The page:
Rabbi Rebecca W. Sirbu is the Director of Rabbis Without Borders at CLAL – The National Jewish Center for Learning and Leadership where she works to nurture and develop a network of rabbis with a shared vision to make Jewish wisdom available to anyone looking to enrich his or her life. This essay was commissioned to accompany the September 3, 2013 release of Connected to Give, the first in a series of reports published by Jumpstart on the first-ever nationwide study of the charitable behaviors and motivations of American Jews.

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  1. Cathy Grossman says

    You already know the answer to why people are concerned. It’s built in to this sentence of yours: “After all, we taught them how important it is to give in our synagogues and schools. ” If these young charitably minded Jews do not include Jewish institutions, along with their very-Jewish-acts to address world hunger, the environment or social justice issues, then those places that reinforce the Jewish imperative to philanthropy will die away.

  2. Gary Aidekman says

    Rabbi…we can celebrate our success in teaching and the success of those who have learned the lesson of Tikkun Olam / Repair the World (universal). But there is little doubt that the lesson of Areyvut Hadadit / Jewish Mutual Responsibility (particular) is often not taught and frequently not learned. While I don’t believe the ultimate tragedy Ms. Grossman predicts will occur, I do agree our institutions, our People and ultimately the world will suffer if we do not actively work to restore our Jewish value of mutual responsibility.

    I don’t believe we need to worry about internal grousing about a gift to a university or hospital resulting in young Jews not identifying as Jews or engaging. We should be concerned that we have failed to instill a core value on caring for ones fellow Jew where ever he or she may be. If that value is not in a young Jew the chances for lasting engagement are diminished. Until our institution directly address the inculcation of this value we will see both the value and the strength of those institutions erode.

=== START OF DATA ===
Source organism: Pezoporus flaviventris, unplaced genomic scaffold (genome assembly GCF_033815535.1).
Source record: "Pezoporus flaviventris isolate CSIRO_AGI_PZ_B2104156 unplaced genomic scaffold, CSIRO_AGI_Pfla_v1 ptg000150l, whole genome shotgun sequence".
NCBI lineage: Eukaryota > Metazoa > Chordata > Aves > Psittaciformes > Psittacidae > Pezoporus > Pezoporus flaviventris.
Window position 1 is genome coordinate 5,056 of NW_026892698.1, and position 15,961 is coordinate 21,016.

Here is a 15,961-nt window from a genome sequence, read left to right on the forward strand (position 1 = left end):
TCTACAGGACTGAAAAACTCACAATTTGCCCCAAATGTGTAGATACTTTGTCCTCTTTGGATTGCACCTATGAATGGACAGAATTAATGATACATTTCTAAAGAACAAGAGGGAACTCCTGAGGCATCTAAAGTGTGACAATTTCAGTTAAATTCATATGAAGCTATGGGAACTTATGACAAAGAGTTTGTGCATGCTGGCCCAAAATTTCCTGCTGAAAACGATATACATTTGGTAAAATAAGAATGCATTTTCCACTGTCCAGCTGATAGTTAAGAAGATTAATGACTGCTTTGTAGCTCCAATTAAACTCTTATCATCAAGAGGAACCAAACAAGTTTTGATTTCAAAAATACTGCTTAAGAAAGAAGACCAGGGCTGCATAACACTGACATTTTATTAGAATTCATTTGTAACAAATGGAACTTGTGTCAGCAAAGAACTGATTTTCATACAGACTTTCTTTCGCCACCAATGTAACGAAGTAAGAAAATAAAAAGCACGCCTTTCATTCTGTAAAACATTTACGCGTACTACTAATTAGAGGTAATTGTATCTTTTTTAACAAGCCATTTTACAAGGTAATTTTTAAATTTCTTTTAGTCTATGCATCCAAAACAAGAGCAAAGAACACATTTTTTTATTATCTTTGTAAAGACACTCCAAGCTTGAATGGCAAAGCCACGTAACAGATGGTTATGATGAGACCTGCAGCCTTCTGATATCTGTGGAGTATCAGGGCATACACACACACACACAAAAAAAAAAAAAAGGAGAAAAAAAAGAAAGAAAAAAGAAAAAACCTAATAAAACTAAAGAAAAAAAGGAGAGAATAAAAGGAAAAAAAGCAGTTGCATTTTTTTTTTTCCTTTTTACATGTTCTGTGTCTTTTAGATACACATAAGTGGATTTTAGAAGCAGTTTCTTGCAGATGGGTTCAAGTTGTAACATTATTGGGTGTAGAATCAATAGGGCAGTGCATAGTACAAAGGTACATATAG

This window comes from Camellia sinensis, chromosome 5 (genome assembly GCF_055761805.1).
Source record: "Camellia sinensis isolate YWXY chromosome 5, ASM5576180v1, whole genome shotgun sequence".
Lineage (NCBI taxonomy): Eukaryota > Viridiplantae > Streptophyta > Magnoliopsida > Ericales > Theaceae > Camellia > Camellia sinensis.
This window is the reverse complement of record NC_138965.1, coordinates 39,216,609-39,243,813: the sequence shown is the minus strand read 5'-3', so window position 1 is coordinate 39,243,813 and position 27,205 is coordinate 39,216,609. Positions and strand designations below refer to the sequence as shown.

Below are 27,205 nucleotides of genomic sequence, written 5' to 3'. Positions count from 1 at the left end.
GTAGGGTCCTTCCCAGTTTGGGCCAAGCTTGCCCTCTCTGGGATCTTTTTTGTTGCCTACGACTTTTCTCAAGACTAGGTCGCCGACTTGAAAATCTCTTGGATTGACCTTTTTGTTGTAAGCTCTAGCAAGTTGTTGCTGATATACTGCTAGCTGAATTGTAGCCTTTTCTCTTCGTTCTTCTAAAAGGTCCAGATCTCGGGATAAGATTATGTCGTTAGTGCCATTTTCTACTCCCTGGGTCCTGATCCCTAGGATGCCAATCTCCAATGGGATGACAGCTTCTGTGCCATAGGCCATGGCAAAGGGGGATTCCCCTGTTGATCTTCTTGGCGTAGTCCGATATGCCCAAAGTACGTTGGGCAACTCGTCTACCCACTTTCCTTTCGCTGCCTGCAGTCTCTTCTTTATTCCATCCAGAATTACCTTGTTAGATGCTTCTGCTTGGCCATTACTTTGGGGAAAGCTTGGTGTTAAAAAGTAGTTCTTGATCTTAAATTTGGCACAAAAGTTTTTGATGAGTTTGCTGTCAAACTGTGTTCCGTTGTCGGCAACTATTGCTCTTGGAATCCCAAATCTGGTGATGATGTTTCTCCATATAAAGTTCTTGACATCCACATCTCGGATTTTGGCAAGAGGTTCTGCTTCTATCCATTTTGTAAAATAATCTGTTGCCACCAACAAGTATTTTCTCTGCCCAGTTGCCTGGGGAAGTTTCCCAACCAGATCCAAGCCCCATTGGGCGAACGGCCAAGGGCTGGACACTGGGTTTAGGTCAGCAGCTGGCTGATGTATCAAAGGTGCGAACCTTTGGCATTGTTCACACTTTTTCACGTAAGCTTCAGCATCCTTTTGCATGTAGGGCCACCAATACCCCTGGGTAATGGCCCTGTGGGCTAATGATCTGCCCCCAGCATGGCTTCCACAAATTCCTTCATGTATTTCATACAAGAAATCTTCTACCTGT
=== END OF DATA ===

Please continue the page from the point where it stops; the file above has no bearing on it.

3. Yossi Prager says


    Reading your piece alongside mine from yesterday (, I agree that Jewish giving has to be defined broadly to include all giving that advances the Divine imperative to the Jewish people. However, I believe that distinctions should be made; not all causes are equal. First, aid to Africa and the symphony may not equally advance the Jewish mission. Second, for reasons laid out in my post (I called them Family First and the Hillel Paradigm), I believe that Jews have a special responsibility for particularistic causes. Do you feel differently?

  4. Scott Aaron says

    I once worked for a Jewish family foundation that was having a real generational tussle over their Jewish giving versus “other” giving. I took the same tack as Rebecca regarding tzedakkah when asked not because all giving is equal but because all giving is Jewishly affirmative if given with a consciousness and consideration of Jewish values. Those values include sometimes prioritizing a Jewish recipient (a crisis in Israel, resettlement of Jews from places of danger, Jewish genetic disease testing for example) and sometimes prioritizing a general or even clearly non-Jewish recipient (Katrina victims, Indonesian tsunami victims, environmental conservation) for a variety of reasons. The bottom line is that instilling the value and determinants of giving as a Jewish one rather that focusing on the final recipient’s identity or cause as Rebecca suggests allows our philanthropic professionals and lay leaders to start with a common language with our more globalized, universalistic upcoming generation and educate them towards increased Jewish-recipient giving as they grow in their own knowledge and expertise about the world and the Jewish commitment to it.

  5. says

    You’ve brought Talmudic sources to support the notion that Jewish giving is universal, but have not discussed the matter of priority in giving, as expressed in Bava Metzia 71a that “the poor in your own city take precedence”.

    The definition of “Jewish giving” depends on the giver, and many givers see *all* their charity, no matter where it is directed, as an expression of their Jewishness.

    Perhaps the objection is not about giving to Africa “instead of” to a Jewish cause, but rather an objection to the relative *priorities* in giving? Can someone fully satisfy their obligation to give by supporting the fight against disease in Africa, but ignoring the poverty of Jews in their own country or in Israel?